Your reason for Windows 7 can be your reason for Linux
At first glance, it seems incomprehensible that Windows 7 should still be installed somewhere in 2020. The fact is, however, that authorities in particular, but also many private users, still rely on the ancient system. In Berlin alone, for example, of the around 82,000 computers in senate and district administrations, police, fire departments, justice and citizens’ offices, only 70 to 75 percent have switched to Windows 10.
In authorities this has a lot to do with the special software used. Manufacturers traditionally prefer to use an older version of the operating system than bleeding edge. And of course it also has to do with the age of the hardware used. Authorities share this rationale with many private users.
A good calculator is an investment. It should last for a few years. At the same time, operating systems become more resource-hungry with each update. Updates reduce the working speed in the long run. It doesn’t help that every Windows 7 user has an update route that leads to a valid Windows 10 license at low cost. The hardware must be able to do it.
The computers don’t even have to be ancient to cause problems. The author of these lines has just equipped a Samsung notebook from 2013 with Zorin OS because Windows 10 had become incredibly slow. And this Samsung notebook is still far too good to be e-waste. With Zorin OS, an Ubuntu derivative, i.e. a Linux operating system, it runs like new again.
Older hardware in particular benefits from Linux
The advantage of using a Linux on an older device is the hardware support. While brand new systems often have problems with Linux because the manufacturers don’t want to spend money on developing drivers, committed community developers have often done so for older hardware.
There are also reasons for die-hard Windows users to rely on a Linux OS at least with individual devices. Because everyone has some older device in the corner. You will be amazed at the performance that the discarded piece is still capable of as soon as it is started under Linux.
The vast variety of Linux distros
There is an almost unmanageable variety of Linux distributions. The Distrowatch website is practically the only way to keep track of things. In addition to the ten main distributions, it also lists the countless derivatives.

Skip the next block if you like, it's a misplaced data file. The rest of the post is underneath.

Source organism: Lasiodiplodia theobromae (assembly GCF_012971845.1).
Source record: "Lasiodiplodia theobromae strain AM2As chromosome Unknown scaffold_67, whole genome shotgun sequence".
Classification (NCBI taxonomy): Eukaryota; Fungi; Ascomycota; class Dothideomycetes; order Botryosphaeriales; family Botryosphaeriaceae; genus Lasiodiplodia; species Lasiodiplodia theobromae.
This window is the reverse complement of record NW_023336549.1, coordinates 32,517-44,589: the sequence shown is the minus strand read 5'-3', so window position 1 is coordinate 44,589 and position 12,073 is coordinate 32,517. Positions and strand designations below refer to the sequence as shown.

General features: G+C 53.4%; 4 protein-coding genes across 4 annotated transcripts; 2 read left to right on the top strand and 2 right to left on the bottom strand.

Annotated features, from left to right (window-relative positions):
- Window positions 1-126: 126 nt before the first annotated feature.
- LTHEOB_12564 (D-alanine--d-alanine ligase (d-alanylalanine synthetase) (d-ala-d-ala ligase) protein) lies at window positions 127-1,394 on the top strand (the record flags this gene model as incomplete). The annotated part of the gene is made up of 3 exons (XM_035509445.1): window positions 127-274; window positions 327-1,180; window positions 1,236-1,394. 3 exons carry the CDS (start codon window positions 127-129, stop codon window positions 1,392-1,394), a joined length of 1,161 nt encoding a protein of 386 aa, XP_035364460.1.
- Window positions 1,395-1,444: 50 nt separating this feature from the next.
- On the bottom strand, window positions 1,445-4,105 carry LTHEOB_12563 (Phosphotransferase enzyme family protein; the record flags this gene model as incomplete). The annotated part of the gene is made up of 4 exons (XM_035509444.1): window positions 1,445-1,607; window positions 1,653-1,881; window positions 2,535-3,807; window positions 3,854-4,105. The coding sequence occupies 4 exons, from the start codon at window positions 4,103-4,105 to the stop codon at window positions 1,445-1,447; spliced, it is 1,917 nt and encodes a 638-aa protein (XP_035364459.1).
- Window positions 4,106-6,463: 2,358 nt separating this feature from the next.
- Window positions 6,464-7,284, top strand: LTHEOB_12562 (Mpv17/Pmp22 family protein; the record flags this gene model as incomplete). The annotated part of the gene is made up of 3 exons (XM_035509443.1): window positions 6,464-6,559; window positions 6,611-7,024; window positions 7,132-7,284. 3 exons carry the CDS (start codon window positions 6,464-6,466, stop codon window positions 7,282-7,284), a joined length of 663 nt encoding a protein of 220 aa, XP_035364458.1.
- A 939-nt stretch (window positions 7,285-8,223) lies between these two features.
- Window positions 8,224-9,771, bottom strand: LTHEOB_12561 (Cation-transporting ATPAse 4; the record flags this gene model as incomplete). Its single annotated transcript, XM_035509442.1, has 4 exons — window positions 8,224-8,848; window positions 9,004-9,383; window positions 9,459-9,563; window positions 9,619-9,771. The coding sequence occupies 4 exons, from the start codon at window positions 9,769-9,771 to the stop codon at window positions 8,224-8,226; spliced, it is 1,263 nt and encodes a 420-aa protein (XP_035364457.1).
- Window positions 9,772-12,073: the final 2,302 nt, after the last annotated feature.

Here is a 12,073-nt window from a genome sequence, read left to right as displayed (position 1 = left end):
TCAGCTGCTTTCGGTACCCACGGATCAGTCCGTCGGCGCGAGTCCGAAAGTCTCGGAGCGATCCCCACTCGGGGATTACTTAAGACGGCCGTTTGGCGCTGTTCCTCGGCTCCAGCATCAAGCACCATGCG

The variants based on one of the main distributions in particular are often put together in a very target-oriented manner and are suitable for special purposes. This could be container support in the cloud or the drive for devices in the Internet of Things. There are also the entry-level and switchover derivatives, which pursue the goal of attracting new desktop users to a Linux variant.
They are characterized by the fact that they reduce the complexity of the Linux system and optimize it for the needs of desktop users. Such distributions make a lot of preliminary decisions, but at the end of the day they always give users the opportunity to go deeper and change Linux the way they want.
We want to show you some Linux distributions that are particularly suitable for getting started with or switching to the free operating system. You don’t even have to install them on your computer to try out the individual suggestions.
The non-binding nature of the Linux live system
Rather, it is sufficient to boot it from a USB stick or CD / DVD as a so-called live system. They run a little slower, but do not change anything about your installation. If you end the session and remove the USB stick, the next time you start your previous operating system as if nothing had happened.
If you then decide to use it permanently, you can start the installation from the same medium as the live system. In the vast majority of cases, a parallel installation to an existing Windows is possible, albeit unnecessarily. After all, you just want to replace your Windows with something more powerful.